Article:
Understanding behavior and how it impacts performance will make you a better manager, leader, teacher or coach. Leading others is not about you – it’s about the people you are leading. Understanding their behaviour and how they like to be managed will make you a better leader. Understanding their behaviour and how they like to communicate and receive information will make you a better leader. Understanding their behaviour and how they like to socialize and interact with others will make you a better leader. A successful manager, leader, teacher or coach is prepared to adapt their leadership style to to be more in tune with how others prefer to be led.

Worth Remembering – “The task of an executive is not to change human beings. The task is to multiply performance capacity of the whole by putting to use whatever strength, whatever health, whatever aspirations there is in individuals.” – Peter F. Drucker

According to Dr. Daniel Goleman, author of “Working With Emotional Intelligence,” your technical ability alone no longer guarantees success. Dr. Goleman believes that emotional intelligence, our ability to interact more effectively with others, now plays a more pivotal role in determining one’s overall success. The Haygroup – a leading authority on emotional intelligence, (EQ) suggests that sixty-seven percent of the competencies needed to manage and lead others effectively are emotionally based. Empathy, open-mindedness and patience, often referred to as soft skills, are considered must-have leadership traits.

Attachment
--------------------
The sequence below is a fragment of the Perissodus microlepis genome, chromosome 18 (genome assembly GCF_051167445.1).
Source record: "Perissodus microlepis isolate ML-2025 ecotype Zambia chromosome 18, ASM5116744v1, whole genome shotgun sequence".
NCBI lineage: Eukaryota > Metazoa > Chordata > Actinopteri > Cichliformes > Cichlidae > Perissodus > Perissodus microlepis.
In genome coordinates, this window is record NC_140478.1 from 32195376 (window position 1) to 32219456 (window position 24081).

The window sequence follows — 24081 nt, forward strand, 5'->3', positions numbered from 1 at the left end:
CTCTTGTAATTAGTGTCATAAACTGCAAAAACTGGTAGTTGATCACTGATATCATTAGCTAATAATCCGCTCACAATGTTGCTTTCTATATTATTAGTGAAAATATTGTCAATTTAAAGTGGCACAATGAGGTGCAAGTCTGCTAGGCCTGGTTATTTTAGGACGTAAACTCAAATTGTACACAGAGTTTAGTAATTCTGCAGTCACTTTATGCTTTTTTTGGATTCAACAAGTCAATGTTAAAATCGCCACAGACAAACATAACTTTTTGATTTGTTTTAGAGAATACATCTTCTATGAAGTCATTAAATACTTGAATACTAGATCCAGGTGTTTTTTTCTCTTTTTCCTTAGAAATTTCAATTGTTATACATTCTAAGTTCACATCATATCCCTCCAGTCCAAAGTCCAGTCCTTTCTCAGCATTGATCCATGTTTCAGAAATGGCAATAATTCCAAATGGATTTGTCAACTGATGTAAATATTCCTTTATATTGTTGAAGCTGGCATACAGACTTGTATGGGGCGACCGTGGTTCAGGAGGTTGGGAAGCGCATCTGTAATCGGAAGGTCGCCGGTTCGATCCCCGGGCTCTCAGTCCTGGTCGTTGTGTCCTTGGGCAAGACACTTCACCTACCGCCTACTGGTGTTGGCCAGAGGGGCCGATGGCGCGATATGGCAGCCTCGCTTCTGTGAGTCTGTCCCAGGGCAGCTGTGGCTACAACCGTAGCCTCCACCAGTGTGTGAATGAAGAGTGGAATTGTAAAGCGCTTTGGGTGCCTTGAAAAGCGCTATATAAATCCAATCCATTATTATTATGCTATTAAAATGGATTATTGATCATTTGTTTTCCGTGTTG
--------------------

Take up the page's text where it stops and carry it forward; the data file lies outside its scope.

Worth Remembering – “We are being judged by a new yardstick; not just by how smart we are, or by our training and expertise, but also by how well we handle ourselves and each other.” – Dr. Daniel Goleman

There are a number of popular assessment tools available – Myers Briggs and Colours to name two. I use a DISC behavioural assessment tool developed by Dr. William Marston because they are easy to administer, and you don’t need a degree in behavioural sciences to understand it. Behavioural assessments are not new. Personality research dates back to Hippocrates in 400 B.C. Hippocrates believed that we each have our own natural, perfect, unchangeable personality style, and while each has the same factors comprising our personalities, four distinct behavioural styles emerge. Each personality style, Dominate, Interpersonal, Steadiness and Conscientious, react to the same situation differently. If you want to be more successful working with others, then work with them in a way they like. Chances are they will be more receptive to what you are saying and what you are trying to teach them. You don’t have to change who you are – just change how you manage and lead others. Taking DISC behavioural assessments to another level will make you a better manager, leader, teacher or coach.